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The Emotional Power of MusicMultidisciplinary perspectives on musical arousal, expression, and social control$
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Tom Cochrane, Bernardino Fantini, and Klaus R. Scherer

Print publication date: 2013

Print ISBN-13: 9780199654888

Published to Oxford Scholarship Online: September 2013

DOI: 10.1093/acprof:oso/9780199654888.001.0001

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Control and the science of affect

Control and the science of affect

music and power in the medieval and Renaissance periods

Chapter:
(p.271) Chapter 20Control and the science of affect
Source:
The Emotional Power of Music
Author(s):

Laurence Wuidar

Kristen Gray Jafflin

Publisher:
Oxford University Press
DOI:10.1093/acprof:oso/9780199654888.003.0020

This chapter presents an overview of the historical debate on music and emotion, from the period of ancient Greece up to the Baroque theories of Affektenlehre. The author explains how certain conceptions of emotions and their relations to music were dominant during these periods, focusing particularly on the religious and medical discourse of the Renaissance concerning the power of music on the soul and body. Aristotle assumed Plato’s ethical and educational considerations, while also devoting part of his philosophical reflection on music to its hedonistic dimension, as music generates and intense pleasure. This explains why it was believed necessary in musical, medical and political circles to control the production of music. The second part of the paper is then centered on specific cases with regards to the relationship between music, medicine and theology, including the relationship between music and demonology found in the theological and medical literature. In particular, in order to control the hedonistic aspects of music, priority had to be given to the text. Music emotional effectiveness should serve and enrich the discourse, enabling holy words fully to penetrate the soul and body of the faithful.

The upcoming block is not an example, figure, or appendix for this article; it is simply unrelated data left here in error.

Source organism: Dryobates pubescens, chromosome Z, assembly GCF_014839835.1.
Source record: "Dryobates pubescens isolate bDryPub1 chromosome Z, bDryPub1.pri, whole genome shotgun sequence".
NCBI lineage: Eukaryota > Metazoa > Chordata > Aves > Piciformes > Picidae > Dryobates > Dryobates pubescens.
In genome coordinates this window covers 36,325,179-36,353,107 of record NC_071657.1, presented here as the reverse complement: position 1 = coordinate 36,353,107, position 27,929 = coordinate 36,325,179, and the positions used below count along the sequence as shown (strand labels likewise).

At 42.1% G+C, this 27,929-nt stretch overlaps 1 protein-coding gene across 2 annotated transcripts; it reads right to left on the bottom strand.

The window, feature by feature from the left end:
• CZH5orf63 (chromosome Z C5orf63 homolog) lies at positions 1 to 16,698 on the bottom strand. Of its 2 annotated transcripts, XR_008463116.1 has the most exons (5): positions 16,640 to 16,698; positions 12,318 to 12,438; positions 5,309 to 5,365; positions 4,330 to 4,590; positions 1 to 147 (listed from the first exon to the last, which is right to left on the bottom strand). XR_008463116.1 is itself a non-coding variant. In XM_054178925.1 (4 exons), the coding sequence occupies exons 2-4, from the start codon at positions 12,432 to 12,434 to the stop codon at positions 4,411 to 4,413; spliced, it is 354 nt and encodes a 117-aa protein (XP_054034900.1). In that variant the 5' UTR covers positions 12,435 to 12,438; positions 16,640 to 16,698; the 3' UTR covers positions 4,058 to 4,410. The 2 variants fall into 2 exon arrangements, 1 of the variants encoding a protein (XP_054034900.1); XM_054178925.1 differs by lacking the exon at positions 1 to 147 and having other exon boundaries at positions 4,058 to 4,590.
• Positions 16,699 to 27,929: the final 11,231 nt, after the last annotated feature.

Keywords:   Music, emotion, Ancient Greece, Medieval period, Renaissance, theology, demonology, medicine, Aristotle, Plato

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